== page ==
From PsychWiki - A Collaborative Psychology Wiki
|Line 11:||Line 11:|
<div style="position: absolute; top: -48px; left: +
<div style="position: absolute; top: -48px; left: +;"><table style="background-color:white;height:31px"><td style="background-color:white" ><div style="font-size: 225%; font-family: impact; background-color:white;"><span style="color: #999999;">'''knowledge'''</span><span style="color: #003EBA;">'''base'''</span> </div></td></table></div>
Revision as of 04:16, 7 January 2011
- noun (ˈnä-lij ˈbās)
Why have a KnowledgeBase for psychology?
- For any/every question you have about psychology, there is someone in the field who knows the answer. We are connecting people with questions and people with answers.
- Psychology is based on the apprenticeship model. We each have acquired unique skills and knowledge over the years through our experiences as researchers, teachers, clinicians, mentors, writers, and etc., -- sharing this knowledge is how science progresses, such as the apprenticeship/mentorship model of learning in graduate school.
How to use the KnowledgeBase?
- If you have a question - Some of the page titles are framed as questions because a wiki is uniquely designed to connect people who have questions with people who have answers. If you have a question, type it into the relevant page and it will appear as a red link (learn more here).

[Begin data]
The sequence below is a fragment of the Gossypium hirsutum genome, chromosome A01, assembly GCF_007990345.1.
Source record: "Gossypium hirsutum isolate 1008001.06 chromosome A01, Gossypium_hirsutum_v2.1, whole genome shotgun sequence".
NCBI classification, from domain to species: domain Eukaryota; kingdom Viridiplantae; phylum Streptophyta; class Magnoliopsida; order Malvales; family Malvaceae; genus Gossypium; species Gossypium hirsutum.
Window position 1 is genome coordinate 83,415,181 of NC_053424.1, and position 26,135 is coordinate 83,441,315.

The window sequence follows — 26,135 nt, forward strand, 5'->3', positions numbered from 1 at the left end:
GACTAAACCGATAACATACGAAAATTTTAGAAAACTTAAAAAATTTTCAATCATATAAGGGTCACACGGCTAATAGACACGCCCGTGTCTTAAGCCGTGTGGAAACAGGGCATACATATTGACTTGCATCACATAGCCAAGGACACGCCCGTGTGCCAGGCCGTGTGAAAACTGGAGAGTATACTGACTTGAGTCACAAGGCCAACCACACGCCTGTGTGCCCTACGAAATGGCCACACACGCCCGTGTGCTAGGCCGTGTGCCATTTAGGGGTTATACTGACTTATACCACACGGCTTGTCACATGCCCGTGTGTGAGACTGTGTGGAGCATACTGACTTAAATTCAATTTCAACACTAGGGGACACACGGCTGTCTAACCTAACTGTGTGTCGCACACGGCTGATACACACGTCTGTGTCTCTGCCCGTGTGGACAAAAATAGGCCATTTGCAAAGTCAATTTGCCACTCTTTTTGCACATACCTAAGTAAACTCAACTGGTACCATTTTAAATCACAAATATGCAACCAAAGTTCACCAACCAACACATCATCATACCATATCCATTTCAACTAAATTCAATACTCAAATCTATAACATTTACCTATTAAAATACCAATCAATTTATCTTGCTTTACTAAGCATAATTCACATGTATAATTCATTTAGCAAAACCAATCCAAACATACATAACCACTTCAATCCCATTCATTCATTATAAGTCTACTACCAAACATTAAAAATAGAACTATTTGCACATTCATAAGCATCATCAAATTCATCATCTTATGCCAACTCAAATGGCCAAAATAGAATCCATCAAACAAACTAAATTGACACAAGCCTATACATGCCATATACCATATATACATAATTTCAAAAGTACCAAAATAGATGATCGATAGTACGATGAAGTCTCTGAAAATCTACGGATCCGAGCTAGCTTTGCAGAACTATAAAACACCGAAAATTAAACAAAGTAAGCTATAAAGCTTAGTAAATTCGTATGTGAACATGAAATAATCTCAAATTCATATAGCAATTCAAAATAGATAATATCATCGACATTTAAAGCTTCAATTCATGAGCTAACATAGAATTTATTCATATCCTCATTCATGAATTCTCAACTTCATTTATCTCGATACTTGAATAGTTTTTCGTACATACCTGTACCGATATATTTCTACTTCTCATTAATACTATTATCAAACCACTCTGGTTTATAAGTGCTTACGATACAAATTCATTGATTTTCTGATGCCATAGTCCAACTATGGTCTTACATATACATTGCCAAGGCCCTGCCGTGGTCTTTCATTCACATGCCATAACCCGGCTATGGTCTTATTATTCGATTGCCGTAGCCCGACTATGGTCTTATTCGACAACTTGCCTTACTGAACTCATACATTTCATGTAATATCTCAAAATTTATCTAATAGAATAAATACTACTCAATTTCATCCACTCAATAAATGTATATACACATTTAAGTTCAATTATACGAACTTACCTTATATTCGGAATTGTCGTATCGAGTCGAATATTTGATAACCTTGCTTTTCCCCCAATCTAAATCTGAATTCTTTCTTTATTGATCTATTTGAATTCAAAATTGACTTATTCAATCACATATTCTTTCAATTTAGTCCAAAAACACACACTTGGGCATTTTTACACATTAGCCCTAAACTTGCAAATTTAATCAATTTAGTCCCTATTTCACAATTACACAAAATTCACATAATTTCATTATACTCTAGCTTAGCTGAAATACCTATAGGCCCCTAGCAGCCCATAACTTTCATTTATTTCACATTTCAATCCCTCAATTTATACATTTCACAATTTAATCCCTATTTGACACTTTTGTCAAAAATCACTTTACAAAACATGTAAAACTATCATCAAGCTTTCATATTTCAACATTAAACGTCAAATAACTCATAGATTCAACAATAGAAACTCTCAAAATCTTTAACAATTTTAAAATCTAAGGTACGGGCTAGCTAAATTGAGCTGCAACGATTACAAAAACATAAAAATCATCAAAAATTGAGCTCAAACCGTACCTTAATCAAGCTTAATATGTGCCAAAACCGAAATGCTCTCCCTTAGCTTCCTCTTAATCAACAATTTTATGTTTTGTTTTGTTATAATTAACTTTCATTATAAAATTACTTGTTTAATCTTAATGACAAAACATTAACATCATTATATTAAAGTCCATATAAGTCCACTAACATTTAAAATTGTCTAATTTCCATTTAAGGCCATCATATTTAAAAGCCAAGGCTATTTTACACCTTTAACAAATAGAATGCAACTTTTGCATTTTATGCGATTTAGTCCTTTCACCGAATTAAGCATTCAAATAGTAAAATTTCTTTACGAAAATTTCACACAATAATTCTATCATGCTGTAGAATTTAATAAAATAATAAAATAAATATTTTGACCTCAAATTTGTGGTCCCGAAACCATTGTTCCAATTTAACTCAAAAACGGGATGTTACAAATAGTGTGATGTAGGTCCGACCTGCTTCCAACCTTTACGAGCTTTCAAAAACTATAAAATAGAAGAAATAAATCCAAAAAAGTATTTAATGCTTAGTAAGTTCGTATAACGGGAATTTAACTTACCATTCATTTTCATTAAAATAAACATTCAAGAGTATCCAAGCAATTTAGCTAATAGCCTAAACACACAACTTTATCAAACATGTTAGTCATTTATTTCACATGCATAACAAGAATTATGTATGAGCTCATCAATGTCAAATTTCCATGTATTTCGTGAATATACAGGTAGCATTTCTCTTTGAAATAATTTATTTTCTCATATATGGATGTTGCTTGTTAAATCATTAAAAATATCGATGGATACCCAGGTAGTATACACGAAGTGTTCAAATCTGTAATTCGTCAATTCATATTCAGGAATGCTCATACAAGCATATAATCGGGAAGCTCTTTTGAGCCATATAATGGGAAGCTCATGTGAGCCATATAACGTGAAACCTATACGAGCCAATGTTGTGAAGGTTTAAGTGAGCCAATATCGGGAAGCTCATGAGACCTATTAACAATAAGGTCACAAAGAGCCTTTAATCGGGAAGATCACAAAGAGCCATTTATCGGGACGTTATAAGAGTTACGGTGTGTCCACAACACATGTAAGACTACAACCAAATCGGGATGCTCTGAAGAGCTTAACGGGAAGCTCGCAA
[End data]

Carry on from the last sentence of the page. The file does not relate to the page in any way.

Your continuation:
- If you have an answer - If you feel like you have something to share/answer, just click "edit" at the top of the relevant page (learn more here).
For example, a wiki is uniquely suited to:
- bringing together experienced viewpoints and opinions
- allowing users to ask questions of experts
- pooling how the field as a whole treats different issues
- sharing common practices/guidelines within community
- capturing 'experiential' knowledge
- codifying 'tacit' or 'implicit' knowledge
- providing a forum of advice from hard-won insights
- locating new/existing solutions to current problems
- helping individuals avoid having to 're-invent the wheel'
- imparting newly developed and up-to-date advances
- creating an ever-expanding compendium of info/links
- creating repositories of data/stimuli for collective use
- sharing concrete tools for doing research/statistics
- -- such as lessons learned on the "do's" and "dont's" of running subjects
- -- such as Ask an Internet Research Question
- -- such as best journals? or Marginal significance
- -- such as How your publication record is evaluated
- -- such as How to apply and write grant applications
- -- such as Conference – why go?, what to do when there?, etc
- -- such as How to survive graduate school or Your first year as a professor
- -- such as What are outliers?, How do I detect outliers?
- -- such as Links to finding jobs in psychology
- -- such as newly developed macros for Mediation
- -- such as Grant Funding
- -- such as Archives of data and stimuli
- -- such as Internet Research Tools
Unlike a traditional static website, a wiki offers the ability to pool our collective knowledge because anyone in the field can edit the webpages and add what they know. Now everyone can benefit from the experiences/knowledge of each other.